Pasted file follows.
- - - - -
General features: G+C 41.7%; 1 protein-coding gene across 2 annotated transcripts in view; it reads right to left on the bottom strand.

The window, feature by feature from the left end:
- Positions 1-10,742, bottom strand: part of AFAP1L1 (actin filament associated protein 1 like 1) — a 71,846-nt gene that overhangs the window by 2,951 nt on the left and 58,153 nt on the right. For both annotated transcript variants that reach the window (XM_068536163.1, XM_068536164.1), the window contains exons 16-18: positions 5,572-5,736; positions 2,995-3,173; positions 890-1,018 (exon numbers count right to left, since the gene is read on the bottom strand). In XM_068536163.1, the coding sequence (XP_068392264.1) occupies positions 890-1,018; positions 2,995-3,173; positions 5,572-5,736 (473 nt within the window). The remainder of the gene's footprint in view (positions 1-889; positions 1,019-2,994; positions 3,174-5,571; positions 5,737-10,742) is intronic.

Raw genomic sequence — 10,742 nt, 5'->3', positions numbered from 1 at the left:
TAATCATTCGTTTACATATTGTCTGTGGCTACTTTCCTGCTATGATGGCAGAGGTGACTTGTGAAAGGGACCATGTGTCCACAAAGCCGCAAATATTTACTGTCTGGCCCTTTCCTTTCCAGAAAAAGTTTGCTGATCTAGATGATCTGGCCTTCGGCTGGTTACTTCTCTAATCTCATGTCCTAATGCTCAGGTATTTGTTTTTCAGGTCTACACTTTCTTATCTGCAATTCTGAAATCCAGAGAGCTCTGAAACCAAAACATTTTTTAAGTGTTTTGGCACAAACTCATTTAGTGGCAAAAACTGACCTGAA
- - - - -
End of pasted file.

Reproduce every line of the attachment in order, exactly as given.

General features: G+C 41.7%; 1 protein-coding gene across 2 annotated transcripts in view; it reads right to left on the bottom strand.

The window, feature by feature from the left end:
- Positions 1-10,742, bottom strand: part of AFAP1L1 (actin filament associated protein 1 like 1) — a 71,846-nt gene that overhangs the window by 2,951 nt on the left and 58,153 nt on the right. For both annotated transcript variants that reach the window (XM_068536163.1, XM_068536164.1), the window contains exons 16-18: positions 5,572-5,736; positions 2,995-3,173; positions 890-1,018 (exon numbers count right to left, since the gene is read on the bottom strand). In XM_068536163.1, the coding sequence (XP_068392264.1) occupies positions 890-1,018; positions 2,995-3,173; positions 5,572-5,736 (473 nt within the window). The remainder of the gene's footprint in view (positions 1-889; positions 1,019-2,994; positions 3,174-5,571; positions 5,737-10,742) is intronic.

Raw genomic sequence — 10,742 nt, 5'->3', positions numbered from 1 at the left:
TAATCATTCGTTTACATATTGTCTGTGGCTACTTTCCTGCTATGATGGCAGAGGTGACTTGTGAAAGGGACCATGTGTCCACAAAGCCGCAAATATTTACTGTCTGGCCCTTTCCTTTCCAGAAAAAGTTTGCTGATCTAGATGATCTGGCCTTCGGCTGGTTACTTCTCTAATCTCATGTCCTAATGCTCAGGTATTTGTTTTTCAGGTCTACACTTTCTTATCTGCAATTCTGAAATCCAGAGAGCTCTGAAACCAAAACATTTTTTAAGTGTTTTGGCACAAACTCATTTAGTGGCAAAAACTGACCTGAA